In that apparatus, when making a transition to a new reference value, the starting point is the previous actual value position, which can deviate to a greater or lesser extent from the previous reference position as a result of inevitable inaccuracies and equally inevitable limits in regard to the degree of fineness of adjustment of the desired reference value. However, this deviation also can be carried over when the reference value is altered because the starting point used is not the preceding reference value, but the previous actual value produced on the basis of that reference value which can, under some circumstances, differ therefrom for the above-specified reasons.

The problem of the present invention is to provide a method and apparatus which are simplified in comprison with previously known methods and apparatuses, and which operate more accurately in regard to varying the ink flow adjustments at individual lengthwise spaced locations of the inking mechanism.

Accordingly, the present invention provides a method of varying the flow of ink by differential adjustment at individual adjustment locations along the length of an ink metering blade, or of individual ink metering elements which in combination correspond to a continuous ink metering blade, in a printing machine inking mechanism, by means of a plurality of adjusting devices each of which is adjustable selectively by means of electrical or electronic control devices in accordance with selected reference value corrections, which are the same for all individually adjustable adjusting locations along the length of the ink blade, or for all individually adjustable ink metering elements, using reference value-real value comparison means which cause actuation of the adjusting devices, in which:

(a) a reference value memory is provided for each adjusting device;

(b) upon input of variations in reference value presettings as determined by a reference value adjusting device, the values of all reference value memories are multiplied by a selected predetermined reference value correction factor; and

(c) the product of said multiplication is transmitted as a new reference value to the reference value-real value comparison means.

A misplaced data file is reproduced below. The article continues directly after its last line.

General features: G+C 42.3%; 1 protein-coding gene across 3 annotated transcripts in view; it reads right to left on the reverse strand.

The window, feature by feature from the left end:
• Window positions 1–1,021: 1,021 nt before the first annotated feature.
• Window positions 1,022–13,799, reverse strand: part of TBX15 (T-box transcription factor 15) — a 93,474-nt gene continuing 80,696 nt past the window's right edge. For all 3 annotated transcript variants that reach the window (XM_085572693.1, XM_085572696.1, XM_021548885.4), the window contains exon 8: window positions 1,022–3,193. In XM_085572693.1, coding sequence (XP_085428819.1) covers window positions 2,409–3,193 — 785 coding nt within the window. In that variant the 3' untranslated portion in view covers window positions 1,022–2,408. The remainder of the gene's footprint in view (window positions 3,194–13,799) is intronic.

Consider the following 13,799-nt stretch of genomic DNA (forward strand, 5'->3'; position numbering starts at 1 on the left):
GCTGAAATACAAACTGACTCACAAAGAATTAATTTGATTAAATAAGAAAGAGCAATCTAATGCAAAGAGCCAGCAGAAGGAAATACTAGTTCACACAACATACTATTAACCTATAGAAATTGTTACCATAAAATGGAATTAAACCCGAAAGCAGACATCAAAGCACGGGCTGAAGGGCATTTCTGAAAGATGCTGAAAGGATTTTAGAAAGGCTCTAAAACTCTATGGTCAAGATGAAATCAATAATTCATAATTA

The method and apparatus of this invention preferably is in the form of a digital system. It is simpler than the known analog system and suffers from fewer sources of error. This method does not start from the preceding actual values, i.e. real values, of the settings, but from previous reference values, that is to say, from theoretical values which are actually desired, but which may not be precisely attained under some circumstances. This is particularly apparent when settings in respect of the inking mechanism, which were determined for continuous printing and then were stored in some form, are to be reproduced.

The actual or real value detectors used in the method and apparatus of the invention for reference value-real value comparison affect only the setting operations of adjusting devices, such as control motors, which carry out selective adjustments at the spaced adjusting locations along the length of the ink metering blade, or which effect selective adjustments of individual ink metering elements, when such elements are used in lieu of an ink metering blade. The real value detectors do not effect the establishment of new reference values resulting from the input of reference value variations or corrections.

Now, it is known that the optimum setting of an inking mechanism in respect of selecting and maintaining the desired flow of ink in the transverse direction of the inking mechanism depends on a number of factors. These factors include the specific requirements of ink for the particular images to be printed, the temperature of the inking mechanism, the temperature of the printing plate, the consistency of the ink in the inking mechanism, the presence of moisture, the peripheral speed of the ductor and the pressure of the ink on the ink blade or the individual ink metering elements, which is related to the ductor peripheral speed, mechanical influences generated by the particular characteristics of the printing machine, and many others. Some of these influences can be established by computation, for example in the form of an equation or by tabular means, while others can be established empirically, for example in the form of a curve. However, heretofore it has not been possible for such knowledge, whether obtained theoretically or by practical means, to be properly applied to the settings of the ink metering device, such as an ink blade or ink metering elements, of a printing machine inking mechanism. The method of this invention can be used for such purposes. In a specific embodiment thereof, wherein a computer is utilized, the following steps are performed: